Are There Advantages to Exercising in the Heat?

If you spend lots of time outdoors in the summer, working out in a hot environment helps your body become heat acclimated so you feel more comfortable moving around in the heat. That comes in handy if you do a lot of hiking or play outdoor sports in the summer.

How does your body acclimate to heat? When you exercise in a warm environment, your body adapts by increasing how soon and how profusely you sweat, your blood volume rises, and you become more efficient at controlling your body temperature. When you sweat, you also lose less sodium as your body becomes heat acclimated. Plus, your heart adapts to exercising in warm weather. It takes about two weeks of exercising in the heat for these adaptations to occur.

When you first start working out in a warm environment, you may be susceptible to heat-related muscle cramps. They usually occur in response to excessive loss of sodium through sweating. As your body becomes heat acclimated and you lose less sodium when you sweat, you’re at lower risk of muscle cramps. A way to prevent muscle cramps is to drink an electrolyte-rich beverage to replace sodium and other electrolytes you lose when you sweat.

Risks of Exercising in a Hot Environment

Exercising in the heat isn’t always safe, especially if you’re not heat acclimated. That’s why it’s not a good idea to do it unless you’ve been training for a while and are heat adapted. The risk of overheating is even greater and exercise is more uncomfortable if it’s also humid.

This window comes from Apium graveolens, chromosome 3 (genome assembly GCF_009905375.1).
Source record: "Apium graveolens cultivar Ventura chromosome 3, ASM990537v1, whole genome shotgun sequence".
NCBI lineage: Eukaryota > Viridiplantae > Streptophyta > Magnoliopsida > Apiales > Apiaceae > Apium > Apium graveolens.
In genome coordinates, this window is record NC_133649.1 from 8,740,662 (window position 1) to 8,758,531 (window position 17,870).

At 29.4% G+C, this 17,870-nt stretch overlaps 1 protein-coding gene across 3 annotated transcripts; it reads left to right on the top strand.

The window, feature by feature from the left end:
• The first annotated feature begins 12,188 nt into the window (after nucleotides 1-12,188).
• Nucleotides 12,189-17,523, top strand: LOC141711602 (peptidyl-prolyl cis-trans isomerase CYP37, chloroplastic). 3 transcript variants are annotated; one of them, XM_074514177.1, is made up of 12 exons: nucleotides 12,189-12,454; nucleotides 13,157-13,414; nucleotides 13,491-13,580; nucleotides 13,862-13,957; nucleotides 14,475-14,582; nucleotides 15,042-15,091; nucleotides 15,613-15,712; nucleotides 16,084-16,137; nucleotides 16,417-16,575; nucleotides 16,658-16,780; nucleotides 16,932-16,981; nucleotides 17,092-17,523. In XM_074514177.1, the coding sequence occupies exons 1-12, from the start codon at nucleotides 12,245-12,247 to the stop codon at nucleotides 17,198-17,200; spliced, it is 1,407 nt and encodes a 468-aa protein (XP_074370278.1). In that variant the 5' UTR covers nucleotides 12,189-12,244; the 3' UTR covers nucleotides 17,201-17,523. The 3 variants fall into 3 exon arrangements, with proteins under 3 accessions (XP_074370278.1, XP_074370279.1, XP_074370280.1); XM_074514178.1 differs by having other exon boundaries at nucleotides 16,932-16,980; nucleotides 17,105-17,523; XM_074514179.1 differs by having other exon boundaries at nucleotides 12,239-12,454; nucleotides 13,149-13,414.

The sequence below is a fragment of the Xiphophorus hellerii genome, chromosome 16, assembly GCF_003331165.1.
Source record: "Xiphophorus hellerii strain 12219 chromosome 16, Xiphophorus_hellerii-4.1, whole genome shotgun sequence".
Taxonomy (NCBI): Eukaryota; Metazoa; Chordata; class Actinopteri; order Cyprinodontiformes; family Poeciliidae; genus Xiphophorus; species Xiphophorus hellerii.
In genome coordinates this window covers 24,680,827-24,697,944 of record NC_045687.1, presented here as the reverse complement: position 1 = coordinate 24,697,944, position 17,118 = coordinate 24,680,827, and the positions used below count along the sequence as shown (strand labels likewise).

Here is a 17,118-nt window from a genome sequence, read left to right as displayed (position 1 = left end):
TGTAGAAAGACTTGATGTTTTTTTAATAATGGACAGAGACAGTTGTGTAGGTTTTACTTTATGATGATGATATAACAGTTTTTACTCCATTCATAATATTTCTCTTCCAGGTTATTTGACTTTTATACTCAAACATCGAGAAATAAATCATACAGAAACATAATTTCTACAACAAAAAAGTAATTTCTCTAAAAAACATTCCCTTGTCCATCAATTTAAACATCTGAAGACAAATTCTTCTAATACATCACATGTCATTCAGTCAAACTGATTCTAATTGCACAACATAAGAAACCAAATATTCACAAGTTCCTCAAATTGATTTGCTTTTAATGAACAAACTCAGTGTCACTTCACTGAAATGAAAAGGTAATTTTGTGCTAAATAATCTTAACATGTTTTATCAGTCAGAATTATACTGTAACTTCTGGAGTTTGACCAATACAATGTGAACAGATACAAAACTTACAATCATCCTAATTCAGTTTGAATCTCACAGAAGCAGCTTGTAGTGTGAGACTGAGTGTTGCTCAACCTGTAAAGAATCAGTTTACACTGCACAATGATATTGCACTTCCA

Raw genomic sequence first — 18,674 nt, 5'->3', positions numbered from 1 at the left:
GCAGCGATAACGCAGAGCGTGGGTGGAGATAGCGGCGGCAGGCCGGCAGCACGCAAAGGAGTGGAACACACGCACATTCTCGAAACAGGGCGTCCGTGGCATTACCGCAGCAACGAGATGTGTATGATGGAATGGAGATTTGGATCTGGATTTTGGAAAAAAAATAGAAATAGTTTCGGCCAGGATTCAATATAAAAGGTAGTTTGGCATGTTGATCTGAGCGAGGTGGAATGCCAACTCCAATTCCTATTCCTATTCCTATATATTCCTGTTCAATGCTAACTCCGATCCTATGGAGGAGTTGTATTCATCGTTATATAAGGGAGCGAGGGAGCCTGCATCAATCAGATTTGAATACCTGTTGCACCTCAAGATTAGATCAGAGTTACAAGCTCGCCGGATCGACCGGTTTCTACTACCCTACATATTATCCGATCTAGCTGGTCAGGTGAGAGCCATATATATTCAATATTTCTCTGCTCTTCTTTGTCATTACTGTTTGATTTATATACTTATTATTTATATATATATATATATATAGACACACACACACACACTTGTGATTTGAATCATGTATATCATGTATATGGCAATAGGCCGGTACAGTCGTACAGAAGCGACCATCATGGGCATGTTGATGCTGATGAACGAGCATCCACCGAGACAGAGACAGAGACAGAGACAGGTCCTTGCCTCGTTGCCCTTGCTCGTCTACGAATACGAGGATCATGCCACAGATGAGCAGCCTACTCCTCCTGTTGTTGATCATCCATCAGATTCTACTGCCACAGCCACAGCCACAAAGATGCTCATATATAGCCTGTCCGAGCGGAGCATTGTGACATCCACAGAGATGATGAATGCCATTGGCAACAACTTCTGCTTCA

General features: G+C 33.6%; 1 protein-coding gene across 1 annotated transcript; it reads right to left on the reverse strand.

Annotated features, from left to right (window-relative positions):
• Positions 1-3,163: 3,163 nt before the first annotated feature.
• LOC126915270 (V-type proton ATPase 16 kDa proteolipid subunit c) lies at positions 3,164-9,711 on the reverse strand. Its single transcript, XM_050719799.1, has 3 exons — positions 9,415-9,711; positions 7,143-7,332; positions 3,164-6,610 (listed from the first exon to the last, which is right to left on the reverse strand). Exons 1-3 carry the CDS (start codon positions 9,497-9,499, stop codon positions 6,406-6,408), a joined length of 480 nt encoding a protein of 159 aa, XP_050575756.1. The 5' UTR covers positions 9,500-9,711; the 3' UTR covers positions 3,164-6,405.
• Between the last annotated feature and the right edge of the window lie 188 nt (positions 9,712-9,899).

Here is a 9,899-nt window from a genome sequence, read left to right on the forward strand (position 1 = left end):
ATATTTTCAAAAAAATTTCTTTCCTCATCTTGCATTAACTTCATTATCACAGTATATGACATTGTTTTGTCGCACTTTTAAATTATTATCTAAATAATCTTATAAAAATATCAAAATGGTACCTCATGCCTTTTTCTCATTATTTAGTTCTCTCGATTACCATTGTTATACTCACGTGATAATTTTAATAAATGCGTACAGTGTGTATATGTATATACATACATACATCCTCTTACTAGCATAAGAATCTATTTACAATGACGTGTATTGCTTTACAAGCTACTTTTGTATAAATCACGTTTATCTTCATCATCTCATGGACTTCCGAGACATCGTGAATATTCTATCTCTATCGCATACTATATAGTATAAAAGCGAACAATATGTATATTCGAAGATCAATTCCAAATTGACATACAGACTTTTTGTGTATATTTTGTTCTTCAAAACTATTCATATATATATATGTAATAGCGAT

Be aware that certain medications make it harder for your body to release heat. For example, the antihistamines some people take for allergies can impair your body’s ability to cool down. Other medications that may interfere with temperature regulation include calcium channel blockers, beta-blockers, antipsychotics, and stimulant medications. Talk to your physician about whether you’re taking medications that make it easier for you to overheat.

If you must work out in a hot environment, dress as lightly as possible to allow your body to safely sweat and release heat. Listen to your body too. If you feel lightheaded, dizzy, nauseous, or have blurred vision, stop your workout and rehydrate with an electrolyte-rich beverage. Follow the guidelines for staying hydrated during a workout too. You’ll lose fluids and electrolytes much faster when it’s hot outside.

The Bottom Line

Exercising in a hot environment doesn’t offer a significant fat loss advantage, but it can help you get heat acclimated. That’s useful if you’ll be going on a long hike in hot weather or you play outdoor sports in the heat. If you exercise in the heat, do it safely!

 

References:

  • Nybo L, Rasmussen P, Sawka MN. Performance in the heat-physiological factors of importance for hyperthermia-induced fatigue. Compr Physiol. 2014 Apr;4(2):657-89.
  • Sports Med. Jan-Feb 1985;2(1):8-20. doi: 10.2165/00007256-198502010-00002.
  • Health ENews. “Some widely used medications may put you at risk for heat stroke”
  • Gatorade Sport Science Institute. “Heat Acclimatization to Improve Athletic Performance in Warm-Hot Environments”